This is a complete guide to learning to sort data in Excel. In this tutorial, we will look at all the available options to sort the data. So, let’s get started.
What is Sort in Excel?
In Excel, sorting means arranging the data in a specific order. If you have data with numbers, you can sort it in smallest to largest or largest to smallest order. And if you have text values, you can sort it using A to Z or Z to A order with the SORT. You can also use custom order to sort the data.
Using the Sort Option
To open the sort order in Excel:
- Go to the Data Tab.
- In the Sort & Filter.
- Click on the Sort Button.
There are three buttons there which you can use to sort the data:
- Smallest to Largest or A to Z – With this button, if you have numbers, you can sort data in smallest to largest order and if you have text, then you can sort it in A to Z order.
- Largest to Smallest or A to Z – With this button, if you have numbers, you can sort data in the largest to smallest order, and if you have text, you can sort it in Z to A order.
- Sort Button – You can open the “Sort” dialog box with this button.
You can also add all these buttons to the quick access toolbar. With these buttons, you don’t need to go to the Data Tab when you want to sort data. These buttons are always available to use.
Open the Sorting Dialog Box
You can open the sorting dialog box from the Data tab or use the keyboard shortcut Alt > A > S > S.
When you open the SORT dialog box, there are a lot of options that you can use. We will look at all these options later in this blog, but before that, we will try to sort the data.
Sorting Data in Excel
- First, select the column name from the “Sort By” which you want to use for sorting. In this example, we are going to use Amount column which has numeric values.
- After that, select the order from the “Order” and here we are using the “Largest to Smallest” as an order to sort the data.
- Next, if your data has headers make sure to tick mark “My data has headers”. And if your data doesn’t have headers leave it unchecked.
- In the end, click OK to sort the data.
Understanding All the Available Options in Sort Dialog Box
To use the SORT option in Excel effectively, you must know all the options available in the sort dialog box. So, let’s understand all the options one by one.
- Add Level – Add more levels (columns) to the sorting with this button. That means you can use more columns (or rows) for sorting.
- Delete Level – To delete a level. You can select a level and then click on the delete button to delete it.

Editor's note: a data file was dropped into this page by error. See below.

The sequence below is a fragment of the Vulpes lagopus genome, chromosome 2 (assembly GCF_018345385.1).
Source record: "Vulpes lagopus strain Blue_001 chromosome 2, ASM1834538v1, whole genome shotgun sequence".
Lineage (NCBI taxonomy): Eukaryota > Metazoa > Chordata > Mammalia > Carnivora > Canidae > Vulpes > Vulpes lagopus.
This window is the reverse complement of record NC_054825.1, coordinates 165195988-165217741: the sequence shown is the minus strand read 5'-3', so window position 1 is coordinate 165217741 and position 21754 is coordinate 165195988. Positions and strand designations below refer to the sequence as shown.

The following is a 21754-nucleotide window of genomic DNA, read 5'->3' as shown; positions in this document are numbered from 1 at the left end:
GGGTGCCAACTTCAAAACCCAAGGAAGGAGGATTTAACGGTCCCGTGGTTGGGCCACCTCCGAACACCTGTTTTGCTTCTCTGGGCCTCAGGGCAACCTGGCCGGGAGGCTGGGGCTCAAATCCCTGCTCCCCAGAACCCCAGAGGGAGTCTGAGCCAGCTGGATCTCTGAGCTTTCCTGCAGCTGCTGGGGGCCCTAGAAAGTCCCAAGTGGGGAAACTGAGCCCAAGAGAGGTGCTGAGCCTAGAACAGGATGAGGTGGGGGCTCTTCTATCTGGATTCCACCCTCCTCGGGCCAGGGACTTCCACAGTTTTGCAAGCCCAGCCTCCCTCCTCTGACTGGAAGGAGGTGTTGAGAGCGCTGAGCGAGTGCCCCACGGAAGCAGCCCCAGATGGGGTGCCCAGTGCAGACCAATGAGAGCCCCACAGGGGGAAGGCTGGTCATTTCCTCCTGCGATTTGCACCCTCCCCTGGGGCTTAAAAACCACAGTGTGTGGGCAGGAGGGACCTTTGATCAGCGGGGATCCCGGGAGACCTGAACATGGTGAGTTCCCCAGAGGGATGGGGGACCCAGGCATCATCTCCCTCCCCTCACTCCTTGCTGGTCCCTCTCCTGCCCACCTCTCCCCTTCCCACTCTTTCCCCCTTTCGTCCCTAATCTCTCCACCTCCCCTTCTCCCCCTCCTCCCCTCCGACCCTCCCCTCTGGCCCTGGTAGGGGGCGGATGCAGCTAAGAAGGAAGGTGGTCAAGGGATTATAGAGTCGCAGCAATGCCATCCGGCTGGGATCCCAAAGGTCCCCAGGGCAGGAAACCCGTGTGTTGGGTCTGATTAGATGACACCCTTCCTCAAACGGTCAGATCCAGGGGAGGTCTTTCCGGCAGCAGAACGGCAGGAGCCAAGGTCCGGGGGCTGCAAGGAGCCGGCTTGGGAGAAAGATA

- Copy Level – With this, you can copy or duplicate a level you have already specified.
- Options – This further has a few options which you can use. You can change the orientation of the sort. You can learn more about it from this quick tutorial which helps you to understand the horizontal sort.
- My data has headers – This checkmark is checked by default. It tells Excel that the data you want to sort has headers. And if your data doesn’t have headers make sure to un-tick it.
Use a Custom List to Sort
In the below example, we have a list of months with the amount. And in this data, the months are sorted alphabetically (A to Z). We have April month at the beginning and September at the end.
Now we will use the custom list order to sort months correctly. So, for this, open the sort dialog box and select the Months column from the “Sort By”. And after that, select “Custom List…” from the order.
And the moment you select the “Custom List…” it opens a new dialog where you can select the list used to sort data. And here, we will use the list of short month names and click OK.
Now, you have the list of month names in the order to sort, and when you click OK, it sorts the data using the name of the months starting from Jan and ending in Dec.
Case Sensitive Sort
When you click on the “Options” button, you can select to apply the case-sensitive sorting. The case-sensitive sorting will put value with the first letter upper case first and then value with the first alphabet lower case.
You can see in the example below; we have a list of names where some are in upper case and some are in lower case.
And when you tick mark the case-sensitive option while sorting the data, it sorts data by considering both upper and lower case values.
In the above example, both names start with B & b and the name with C after these.
Sort by Cell Color or Font Color
You can also sort data using the cell color or font color. In the example below, we have a color for each set of three months. Now we need to sort the data in a way that April-Jun should be at the top, and Jan-Mar should be at the bottom.
First, you need to create multiple levels to use this cell colour sort option. And in each level, you need to define the color you want to get on the top.
As you can see, the color we used in the first level in the Apr-Jun month. And then, Jul-Sep’s color, Oct-Dec’s color, and in the end, Jan-Mar’s color. And the moment you click OK, it sorts the data using the sort order we specified.
And in the same way, you can sort the data using the font color instead of the cell color. You only need to select the “Font Color” option from the “Sort On”.
The rest of the steps are the same as we have used in the “Cell Color”.
Sort by Conditional Formatting
The sort dialog box also allows you to sort cells based on conditional formatting icons. In the example below, you can see four kinds of arrows on the amount column values.
Now, when you open the sort dialog box, add levels to sort data based on the icons.
From the “Sort On” dialog box, select the “Conditional Formatting Icon” and select the icon you want to put on the top while sorting. In the above example, we have four levels of sorting to sort all four icons.
And when you click on OK to sort, it sorts data based on the levels you have specified.